To describe what I have come to understand from James I will start by examining how he thought about the experience of self-consciousness. Let’s assume that we are aware of an object. When we are aware of that object we are also aware of being aware of the object – we would say that we are self-consciously aware of the object. The same thing happens for actions. We are acting and we are simultaneously aware that we are acting. The way most of us relate to this without thinking is that we assume that there is the original awareness of the object, or the original action, AND at the same time there is a simultaneous awareness of being aware of the object or of the action. Essentially that creates a split in the sense of identity. There is a “me” that is aware of the object or a “me” who is acting, AND another “me” that is aware of the “me-being-aware-of-the-object” or the “actor.” So where does that second “me” exist. If you think about it you will probably realize that you don’t usually think about it, but you probably imagine that that awareness of yourself being aware is somehow hovering over the self that it is aware of – two “me’s” It is a transcendent self that exists outside of the process of the original awareness or the original action that watches these.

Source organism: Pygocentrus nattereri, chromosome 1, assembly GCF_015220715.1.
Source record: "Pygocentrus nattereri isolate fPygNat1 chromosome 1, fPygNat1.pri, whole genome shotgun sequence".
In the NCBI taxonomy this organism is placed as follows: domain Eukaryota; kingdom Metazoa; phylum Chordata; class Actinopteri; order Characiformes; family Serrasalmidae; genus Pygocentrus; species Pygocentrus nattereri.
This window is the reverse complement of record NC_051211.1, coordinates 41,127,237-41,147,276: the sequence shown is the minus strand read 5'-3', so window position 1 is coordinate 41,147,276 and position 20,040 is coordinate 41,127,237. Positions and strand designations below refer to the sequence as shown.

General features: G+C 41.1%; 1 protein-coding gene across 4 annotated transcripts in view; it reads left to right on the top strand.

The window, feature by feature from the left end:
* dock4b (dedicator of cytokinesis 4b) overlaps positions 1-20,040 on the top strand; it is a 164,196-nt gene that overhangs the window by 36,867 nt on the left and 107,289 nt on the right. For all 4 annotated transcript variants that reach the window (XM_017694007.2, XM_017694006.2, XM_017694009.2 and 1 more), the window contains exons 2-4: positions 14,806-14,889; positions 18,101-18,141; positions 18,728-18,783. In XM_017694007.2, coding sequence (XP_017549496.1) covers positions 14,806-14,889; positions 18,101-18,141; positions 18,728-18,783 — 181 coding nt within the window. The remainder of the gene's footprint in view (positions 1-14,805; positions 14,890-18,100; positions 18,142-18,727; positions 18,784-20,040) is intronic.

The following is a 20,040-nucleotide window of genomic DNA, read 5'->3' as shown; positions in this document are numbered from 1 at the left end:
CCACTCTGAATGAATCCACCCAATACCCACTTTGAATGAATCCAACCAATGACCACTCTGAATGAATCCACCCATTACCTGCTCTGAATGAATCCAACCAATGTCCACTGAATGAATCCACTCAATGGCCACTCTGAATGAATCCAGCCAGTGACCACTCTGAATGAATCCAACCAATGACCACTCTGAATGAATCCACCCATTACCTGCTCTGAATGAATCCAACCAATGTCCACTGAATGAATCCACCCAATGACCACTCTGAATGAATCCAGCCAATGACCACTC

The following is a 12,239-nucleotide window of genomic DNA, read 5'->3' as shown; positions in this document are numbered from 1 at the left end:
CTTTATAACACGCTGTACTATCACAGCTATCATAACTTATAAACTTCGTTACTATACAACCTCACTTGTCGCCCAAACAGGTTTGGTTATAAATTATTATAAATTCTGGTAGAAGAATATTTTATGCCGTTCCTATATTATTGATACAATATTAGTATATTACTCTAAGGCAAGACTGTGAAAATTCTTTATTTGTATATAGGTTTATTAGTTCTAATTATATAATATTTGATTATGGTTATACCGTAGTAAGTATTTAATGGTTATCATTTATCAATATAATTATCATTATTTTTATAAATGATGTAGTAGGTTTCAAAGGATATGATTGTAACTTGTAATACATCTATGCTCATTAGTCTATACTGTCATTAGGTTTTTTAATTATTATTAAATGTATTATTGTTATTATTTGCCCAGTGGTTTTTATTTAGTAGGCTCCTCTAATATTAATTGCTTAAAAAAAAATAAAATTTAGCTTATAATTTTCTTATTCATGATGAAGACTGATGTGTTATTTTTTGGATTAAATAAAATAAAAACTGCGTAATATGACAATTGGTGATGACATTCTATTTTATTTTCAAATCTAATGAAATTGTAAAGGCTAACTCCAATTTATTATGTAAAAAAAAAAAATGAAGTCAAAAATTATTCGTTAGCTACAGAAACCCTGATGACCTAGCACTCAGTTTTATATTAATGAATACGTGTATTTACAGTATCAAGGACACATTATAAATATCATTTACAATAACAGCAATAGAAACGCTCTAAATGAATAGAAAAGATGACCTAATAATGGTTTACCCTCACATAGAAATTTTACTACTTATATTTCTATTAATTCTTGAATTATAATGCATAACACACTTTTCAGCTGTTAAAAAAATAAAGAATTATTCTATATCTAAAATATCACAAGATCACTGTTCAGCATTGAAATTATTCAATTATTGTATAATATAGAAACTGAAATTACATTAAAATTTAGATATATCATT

James wouldn’t accept this. There is only one reality he insisted, not two, and he had ethical reasons for insisting as much. He feared that the sense of a second “I” that was aware of the original one created a philosophical identity crisis. Who am I really? Is the question that arises. Am I the one who was aware of the object, or the one who was acting, OR was I the one who was aware of being aware of the object, or aware of acting? This split identity James saw as a moral slippery slope. Was I the one acting in the world or the one watching myself in the world? And if I was the one watching myself in the world was I the one acting? If I commit a crime, but I am identified with the self-awareness that was aware of the crime do I think of myself as innocent? Am I innocent?